To Your Own Device

Sally Simon


You’re alone.

You wanted your brother to come with you to visit the old man, but the son-of-a-bitch said no.  Work commitment.  It was always a work commitment. He’ll come next week.  Never mind the hospice nurse said there might not be a next week.  He has an answer for everything; “You’re an accountant, and it’s not April.”  He knows you’ll go.  You always do the right thing.

Normally your wife would be with you, but that was before she forgot her wedding vows, packed her things and moved in with Dr. Phebes.  You hate the name almost as much as you hate the man.  What you really hate is that you’re driving down a highway in the middle of dumbfuck Arizona thinking of that prick.

Clouds are covering the moon, so the stretch of road between Tombstone and Bisbee is unusually dark. Your headlights reveal a white, wrought iron cross covered with red plastic flowers along the side of the road. It wasn’t there last year.  This stretch of road is straight and, from what you can tell, safe.  You figure some teenager got drunk and ran into a ditch or something.  You put on the high beams, just in case.

Avis didn’t have any cars with GPS, but you’re figuring it’s about four miles to dad’s, maybe five. You open the window to get some air.  The howl of a lone coyote pierces the night.  You realize you never turned on the radio.  You switch it on.  Discover every station is either playing country music or featuring an evangelist seeking to save your soul.  You switch it off.

The streetlights that frame the tunnel come into view. You know you’re close. But, something’s not right. As you get closer, you see a beat up van.  It’s lying on its side in the oncoming lane, headlights blazing circles onto the rocks.

You slow down. Pull over.

You reach for your cellphone to call 911.  No service.  Screw Sprint. You toss the phone onto the passenger’s seat, unbuckle, and get out.

“Hotel California” is blasting from a broken window as you approach. You press your body against the roof and peer down expecting to see the mangled mess of a driver, blood, maybe guts.

It’s empty.

You look into the dim tunnel, but see no one.  You look down the road you just traveled.

You’re alone.

Brisbee can’t be more than a mile away, on the other side of Mule Mountain.  You’ll get cell service there.

You ease the Corolla past the van and enter the tunnel. Reach for the cell phone. It’s not there.

You slam on the brakes. Search the floor.  It’s not there. You think back. Maybe you put it in your pocket and it fell out. You back up to the entrance to take a quick look. Pull onto the dirt shoulder.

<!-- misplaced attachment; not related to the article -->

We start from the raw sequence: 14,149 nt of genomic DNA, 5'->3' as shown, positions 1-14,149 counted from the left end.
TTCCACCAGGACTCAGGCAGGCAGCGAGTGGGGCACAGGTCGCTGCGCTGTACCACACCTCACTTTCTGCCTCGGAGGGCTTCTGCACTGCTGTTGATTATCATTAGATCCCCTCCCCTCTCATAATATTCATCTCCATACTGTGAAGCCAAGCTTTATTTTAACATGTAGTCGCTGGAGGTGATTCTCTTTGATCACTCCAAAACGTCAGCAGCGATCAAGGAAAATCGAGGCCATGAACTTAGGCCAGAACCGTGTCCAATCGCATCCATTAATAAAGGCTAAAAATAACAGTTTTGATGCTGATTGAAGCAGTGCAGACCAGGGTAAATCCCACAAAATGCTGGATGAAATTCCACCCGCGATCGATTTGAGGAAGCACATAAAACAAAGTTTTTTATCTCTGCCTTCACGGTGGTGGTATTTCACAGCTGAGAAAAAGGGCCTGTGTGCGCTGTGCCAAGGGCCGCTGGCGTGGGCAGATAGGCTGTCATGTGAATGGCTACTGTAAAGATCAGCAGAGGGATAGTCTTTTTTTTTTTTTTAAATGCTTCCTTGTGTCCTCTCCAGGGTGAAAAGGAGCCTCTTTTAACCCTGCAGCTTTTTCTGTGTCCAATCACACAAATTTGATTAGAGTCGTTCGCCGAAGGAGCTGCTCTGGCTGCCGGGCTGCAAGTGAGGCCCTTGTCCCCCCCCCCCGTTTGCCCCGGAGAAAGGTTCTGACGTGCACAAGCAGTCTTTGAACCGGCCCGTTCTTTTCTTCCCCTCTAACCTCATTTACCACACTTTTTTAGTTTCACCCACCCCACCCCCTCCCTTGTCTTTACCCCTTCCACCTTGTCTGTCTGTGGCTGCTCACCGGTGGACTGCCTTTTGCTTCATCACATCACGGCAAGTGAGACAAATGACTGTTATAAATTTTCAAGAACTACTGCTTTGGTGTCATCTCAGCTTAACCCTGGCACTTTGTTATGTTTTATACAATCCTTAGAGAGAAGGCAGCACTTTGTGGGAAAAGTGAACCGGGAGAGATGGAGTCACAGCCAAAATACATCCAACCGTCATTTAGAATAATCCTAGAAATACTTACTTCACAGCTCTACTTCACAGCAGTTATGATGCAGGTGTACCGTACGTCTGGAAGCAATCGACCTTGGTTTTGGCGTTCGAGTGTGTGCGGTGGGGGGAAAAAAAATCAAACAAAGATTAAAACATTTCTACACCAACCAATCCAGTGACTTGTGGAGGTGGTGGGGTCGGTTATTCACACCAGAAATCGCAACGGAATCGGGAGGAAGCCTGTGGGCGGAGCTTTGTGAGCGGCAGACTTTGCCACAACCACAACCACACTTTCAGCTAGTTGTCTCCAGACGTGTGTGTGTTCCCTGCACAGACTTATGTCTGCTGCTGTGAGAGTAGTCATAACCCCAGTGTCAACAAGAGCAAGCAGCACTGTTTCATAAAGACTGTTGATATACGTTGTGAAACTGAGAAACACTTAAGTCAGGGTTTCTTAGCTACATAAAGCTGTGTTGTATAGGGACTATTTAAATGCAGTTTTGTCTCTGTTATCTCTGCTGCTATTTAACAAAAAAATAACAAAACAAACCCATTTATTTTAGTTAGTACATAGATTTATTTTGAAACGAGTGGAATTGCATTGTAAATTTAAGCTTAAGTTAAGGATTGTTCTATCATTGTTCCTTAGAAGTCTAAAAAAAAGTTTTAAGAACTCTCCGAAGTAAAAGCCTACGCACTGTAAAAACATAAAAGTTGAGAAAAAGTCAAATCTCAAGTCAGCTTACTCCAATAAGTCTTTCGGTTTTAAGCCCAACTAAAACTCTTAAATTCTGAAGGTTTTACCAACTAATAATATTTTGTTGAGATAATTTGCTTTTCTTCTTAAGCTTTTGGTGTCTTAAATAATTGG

You’re hunting for your phone near the van when you hear a door slam. You glance back toward the car.  No one is there. What the hell? You think you’re hearing things.

You hurry back to the car.

As you open the door, you hear a low growl. Step to the far side of the car.  There, in a ditch, lies a German Shepard, blood matting its fur. He lifts his head. Tries to show his teeth. He’s too weak. His breathing is shallow.  His eyes glare at you.  You tell him you’ll be back for help, but you really don’t believe he’ll be alive more than ten minutes.

You collapse into the car, fumbling with the keys as you start the ignition. Pushing the pedal to the floor. Speed toward Brisbee.

In the middle of the tunnel, you spot a lanky man dressed in ratty clothing. His face is covered with long grey hair. He puts his hands out, pleading with you to stop. You brake. He lumbers toward your window.  You crack it open. Part of you wants to keep driving, to ignore this man and get the hell out of there, but you can’t just leave him.

He doesn’t show his face. “How much time?”


“How much time?”

You’re confused. You tell him it’s about 2:00.

Before you can ask if he’s had an accident, if he wants a ride, he takes a black sharpie out and adds a tally mark on his forearm. There’s a long row of them.  He backs away.  Leans down.  Picks something up, and shuffles back toward the van.

You look straight. See the end of the tunnel. Take a deep breath.  Try to find your composure.

You step on the gas pedal. The car lurches forward. Sputters. Slows to a crawl. Dies.

You eye the gas gauge. It’s more than half full. You don’t know much about cars, but you know this isn’t right.

You smell gas. 

You look into the rear view mirror.

The grey-haired man is standing in the middle of the road.  Hair pulled back behind his ears. He sees you seeing him. Drops a gas can. He’s holding something small in his other hand.

His lips turn upward in a smile. He flicks a lighter. Holds it ceremoniously in the air like a concert goer demanding an encore, before dropping it.




Sally Simon is a retired teacher living in the Catskills of New York State. Her work has appeared in Prime Number Magazine. She received a M.F.A. in writing from Manhattanville College twenty-five years ago, and is currently working on her first novel. When not writing, she’s either traveling the world or stabbing people with her epee. Read more at